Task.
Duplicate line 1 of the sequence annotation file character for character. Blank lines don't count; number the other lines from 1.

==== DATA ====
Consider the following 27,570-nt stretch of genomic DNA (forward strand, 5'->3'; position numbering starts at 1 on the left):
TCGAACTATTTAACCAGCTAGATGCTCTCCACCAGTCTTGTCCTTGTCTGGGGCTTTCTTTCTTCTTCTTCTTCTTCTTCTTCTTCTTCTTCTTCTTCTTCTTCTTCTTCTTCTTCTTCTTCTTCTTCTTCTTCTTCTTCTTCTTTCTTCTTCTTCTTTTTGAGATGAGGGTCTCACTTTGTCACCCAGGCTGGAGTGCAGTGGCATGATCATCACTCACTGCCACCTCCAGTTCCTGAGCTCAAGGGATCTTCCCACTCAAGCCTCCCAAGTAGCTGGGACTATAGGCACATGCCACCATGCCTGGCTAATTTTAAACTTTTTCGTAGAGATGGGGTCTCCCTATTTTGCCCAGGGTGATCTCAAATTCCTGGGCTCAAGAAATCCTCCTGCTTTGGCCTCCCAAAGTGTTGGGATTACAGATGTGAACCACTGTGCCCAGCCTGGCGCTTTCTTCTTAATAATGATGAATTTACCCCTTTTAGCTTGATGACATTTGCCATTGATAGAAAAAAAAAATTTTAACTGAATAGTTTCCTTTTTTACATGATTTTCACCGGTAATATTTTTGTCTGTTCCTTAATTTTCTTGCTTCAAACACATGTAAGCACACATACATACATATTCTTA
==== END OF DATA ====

Consider the following 27,570-nt stretch of genomic DNA (forward strand, 5'->3'; position numbering starts at 1 on the left):